Although correlational methods do not allow cause-effect statements, they allow you to accurately describe behavior--when correctly executed and interpreted.
Common misuse of the term "experiment" to mean any scientific study. Remember, "nonexperimental" does not mean nonscientific!
Our society's emphasis on causal explanations: We like experimental methods because we want to know why things happen and how to change things. However, nonexperimental methods also tell us important things--what people do and think.
1. Can't do an experiment because you can't manipulate the predictor variable. Ex: You can't manipulate participants' gender or age.
2. Can't ethically do an experiment because you can't ethically manipulate the predictor variable (e.g., illness, poverty)
3. Want to describe or predict behavior
You watch people and ask people questions.
(such as astronomy, ecology, medical science, metereology, political science, fields that emphasize describing and predicting behavior)
Useful for describing behavior and for suggesting causal hypotheses that could be tested in experiments.
1. Scientific observation should be
a. Objective: "just the facts"
take special care to avoid anthropomorphism (also known as the anthropomorphic fallacy):
giving animals human characteristics (warmth, genius, etc.) without objective evidence.
c. Use good, fair sample if you are going to generalize your results.
2. Difficulties with observation--It can sometimes be:
a. Impossible: Can we observe thoughts?
b. Impractical: Do you want to wait to observe a robbery?
c. Unethical: How does observation differ from spying?
B. Surveys and Tests
* What people say, not what they do for four reasons
- Social desirability bias: People may try to make themselves look better than they are. In other words, they lie.
- Obeying demand characteristics: People may say what they think we want to hear.
- Memory errors: Do people accurately remember what they do?
- As revealed by Nisbett and Wilson's findings, people don't always know why they do things.
* Only as good as questions.
Two types of bad questions:
- Leading questions, which "lead" respondents to the "correct" response. These questions make it quite clear to respondents what answer the researcher wants them to give.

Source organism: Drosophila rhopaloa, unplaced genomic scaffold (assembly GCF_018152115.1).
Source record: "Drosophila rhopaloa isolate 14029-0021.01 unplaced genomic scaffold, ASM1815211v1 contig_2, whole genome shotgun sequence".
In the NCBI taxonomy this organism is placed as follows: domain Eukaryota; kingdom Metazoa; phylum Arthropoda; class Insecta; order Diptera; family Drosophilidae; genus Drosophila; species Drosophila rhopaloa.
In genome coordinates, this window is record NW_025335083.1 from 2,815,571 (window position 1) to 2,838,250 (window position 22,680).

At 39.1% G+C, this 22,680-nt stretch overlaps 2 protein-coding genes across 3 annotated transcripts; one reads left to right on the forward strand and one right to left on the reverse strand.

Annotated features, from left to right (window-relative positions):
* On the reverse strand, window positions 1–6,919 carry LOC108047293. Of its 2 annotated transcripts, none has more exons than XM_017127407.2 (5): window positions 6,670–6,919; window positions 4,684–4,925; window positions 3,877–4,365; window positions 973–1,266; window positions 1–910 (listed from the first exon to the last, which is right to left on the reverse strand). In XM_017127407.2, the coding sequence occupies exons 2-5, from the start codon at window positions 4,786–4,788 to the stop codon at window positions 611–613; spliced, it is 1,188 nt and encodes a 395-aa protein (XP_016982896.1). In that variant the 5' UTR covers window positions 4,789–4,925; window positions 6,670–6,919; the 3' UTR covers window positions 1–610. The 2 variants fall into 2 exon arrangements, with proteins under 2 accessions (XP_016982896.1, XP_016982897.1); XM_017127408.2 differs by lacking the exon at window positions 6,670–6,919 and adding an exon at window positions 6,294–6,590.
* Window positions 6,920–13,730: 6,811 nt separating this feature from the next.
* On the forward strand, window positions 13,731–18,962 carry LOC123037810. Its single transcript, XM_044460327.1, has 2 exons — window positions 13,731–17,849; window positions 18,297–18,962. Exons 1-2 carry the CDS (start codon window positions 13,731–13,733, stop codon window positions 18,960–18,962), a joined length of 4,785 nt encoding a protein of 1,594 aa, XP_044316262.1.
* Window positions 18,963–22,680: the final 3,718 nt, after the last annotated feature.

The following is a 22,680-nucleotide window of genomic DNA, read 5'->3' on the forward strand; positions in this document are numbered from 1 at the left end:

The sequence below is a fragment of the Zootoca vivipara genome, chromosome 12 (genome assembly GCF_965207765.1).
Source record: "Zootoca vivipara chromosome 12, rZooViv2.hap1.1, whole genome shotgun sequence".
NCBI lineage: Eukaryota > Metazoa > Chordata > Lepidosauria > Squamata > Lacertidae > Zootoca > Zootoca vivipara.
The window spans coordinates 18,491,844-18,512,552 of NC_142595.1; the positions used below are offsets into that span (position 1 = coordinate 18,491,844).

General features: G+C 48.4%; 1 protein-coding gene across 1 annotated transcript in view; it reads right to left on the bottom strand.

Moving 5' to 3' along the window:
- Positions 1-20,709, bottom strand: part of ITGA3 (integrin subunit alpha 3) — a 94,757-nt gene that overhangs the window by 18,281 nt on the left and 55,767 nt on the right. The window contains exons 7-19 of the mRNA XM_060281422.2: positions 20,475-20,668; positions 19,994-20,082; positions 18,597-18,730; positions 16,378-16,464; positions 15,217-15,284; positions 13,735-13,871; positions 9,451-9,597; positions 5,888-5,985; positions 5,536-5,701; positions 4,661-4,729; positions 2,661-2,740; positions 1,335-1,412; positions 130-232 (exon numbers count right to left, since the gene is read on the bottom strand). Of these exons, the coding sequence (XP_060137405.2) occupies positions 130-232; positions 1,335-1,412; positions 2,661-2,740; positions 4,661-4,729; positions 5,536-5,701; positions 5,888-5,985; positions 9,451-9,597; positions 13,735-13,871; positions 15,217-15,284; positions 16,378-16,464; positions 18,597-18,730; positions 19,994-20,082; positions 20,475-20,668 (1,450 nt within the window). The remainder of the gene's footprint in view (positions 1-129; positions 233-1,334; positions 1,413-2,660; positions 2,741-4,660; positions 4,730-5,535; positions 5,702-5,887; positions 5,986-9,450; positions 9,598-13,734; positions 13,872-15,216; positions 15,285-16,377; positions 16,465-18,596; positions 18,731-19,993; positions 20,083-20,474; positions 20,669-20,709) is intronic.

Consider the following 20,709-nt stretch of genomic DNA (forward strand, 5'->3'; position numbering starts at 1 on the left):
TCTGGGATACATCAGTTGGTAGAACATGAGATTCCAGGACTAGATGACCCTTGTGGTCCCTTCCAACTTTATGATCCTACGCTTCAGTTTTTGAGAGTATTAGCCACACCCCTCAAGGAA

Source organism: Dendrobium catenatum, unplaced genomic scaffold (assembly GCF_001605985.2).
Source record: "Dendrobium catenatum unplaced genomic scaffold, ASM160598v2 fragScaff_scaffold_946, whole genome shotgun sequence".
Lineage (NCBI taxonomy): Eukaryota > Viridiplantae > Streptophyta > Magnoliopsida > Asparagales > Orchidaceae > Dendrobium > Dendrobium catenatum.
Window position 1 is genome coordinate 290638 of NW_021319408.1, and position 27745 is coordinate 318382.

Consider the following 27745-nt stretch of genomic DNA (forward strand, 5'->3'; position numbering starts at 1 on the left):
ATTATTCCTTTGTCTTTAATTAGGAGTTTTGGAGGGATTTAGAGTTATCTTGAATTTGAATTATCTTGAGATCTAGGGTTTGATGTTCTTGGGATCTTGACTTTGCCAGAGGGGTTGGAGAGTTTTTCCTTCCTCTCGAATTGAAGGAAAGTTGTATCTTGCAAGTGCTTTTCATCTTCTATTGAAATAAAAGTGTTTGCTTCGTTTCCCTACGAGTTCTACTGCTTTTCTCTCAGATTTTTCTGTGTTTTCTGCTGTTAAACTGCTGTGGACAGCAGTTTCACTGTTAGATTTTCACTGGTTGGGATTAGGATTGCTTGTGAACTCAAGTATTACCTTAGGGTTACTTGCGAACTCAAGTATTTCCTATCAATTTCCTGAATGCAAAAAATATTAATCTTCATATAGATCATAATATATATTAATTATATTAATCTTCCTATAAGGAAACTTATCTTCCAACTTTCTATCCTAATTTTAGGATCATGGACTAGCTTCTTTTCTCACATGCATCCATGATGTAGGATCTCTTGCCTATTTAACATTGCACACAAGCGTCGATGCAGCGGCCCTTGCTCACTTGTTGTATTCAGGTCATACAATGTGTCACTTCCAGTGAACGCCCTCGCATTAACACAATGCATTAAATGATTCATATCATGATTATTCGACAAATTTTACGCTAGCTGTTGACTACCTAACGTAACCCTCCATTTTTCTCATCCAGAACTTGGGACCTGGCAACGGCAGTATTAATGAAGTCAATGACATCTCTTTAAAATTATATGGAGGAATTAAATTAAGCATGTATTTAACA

Ex: "You like my website, right?"
Note that some leading questions may lead to increasing the social desirability bias.
- Confusing questions: Questions that are too long, use too many " and's," "or's," "but's,""no's," "not's," or big words.
* Only as good as sample.
Two factors help you have a good sample.
- Large sample. Having a large sample is a good start, but, by itself, is not enough to guarantee a good sample. A big sample can be a bad sample.
- Random sampling: a system where the sample should be similar to the larger group because every member of the larger group has an equal chance of being chosen to be in the study.
C. Case study
1. Learn from unique or extreme
2. Problems in drawing conclusions from case studies
- Using a small, nonrandom sample means you can't generalize the results to other individuals
- Lack of control group means you can't make cause effect statements because things might have turned out the way they did even without the treatment.
A. They do tell you whether 2 variables are related. But they do not tell you which variable influences which. They may hint or suggest that one variable influences another, but they are never proof of causality. That is, they are never proof that changes in variable A cause
changes in variable B.
That is, if variable A and variable B are correlated, you can't know which variable influences which. Why not?
Because the variables could be statistically related for any one of the following 3 reasons--and you have no way to
know which of these reasons is the correct one:
1. A causes (influences, affects) B
2. B causes (influences, affects,changes) A
[thus, if you concluded that A-->B, you might
be confusing effects for causes]
This poor woman apparently made the mistake of confusing cause for effects -- and now people are making fun of her (admittedly, this is pretty funny)
3. C causes both A and B.
That is, some other factor influences both A and B, but there is no direct relationship between A and B. In other words, A doesn't influence B, B doesn't influence A, but some other factor ("C") influences both of them. [Thus, if you concluded that A-->B or that B-->A, you might be ignoring the fact that you are really looking at two effects of some other cause].See this possibility for the relationship between the moods of two people.
B. The language of correlations. Correlation coefficients
can range from -1.00 to +1.00. The correlation coefficient contains two pieces of information:
- One piece is the sign (positive or negative),
- the other piece is the number itself.
1. The sign of the correlation indicates the kind or type of relationship
(but not the strength of the relationship)
a. Positive correlations
the more ___ (fill in the blank with a variable, e.g. height), the more ____ (fill in the blank with another variable, e.g., weight)
the less ____(fill in the blank with a variable, e.g. height), the less ____(fill in the blank with a different variable, e.g., weight)
b. Zero correlations: no relationship
c. Negative correlations: reverse
the more ____ (fill in the blank with a variable, e.g., stress), the less _____ (fill in the blank with another variable, e.g., happiness)
the less _____(fill in the blank with a variable, e.g., stress), the more _____(fill in the blank with another variable, e.g., happiness)
2. The further away from zero, the stronger the relationship.
- Counter-intuitive implications for comparing positive and negative correlations
- -.9 is a stronger correlation than +.7
- -.2 is a stronger correlation than 0
Nice tool for reviewing key research terms from "The Psych Files."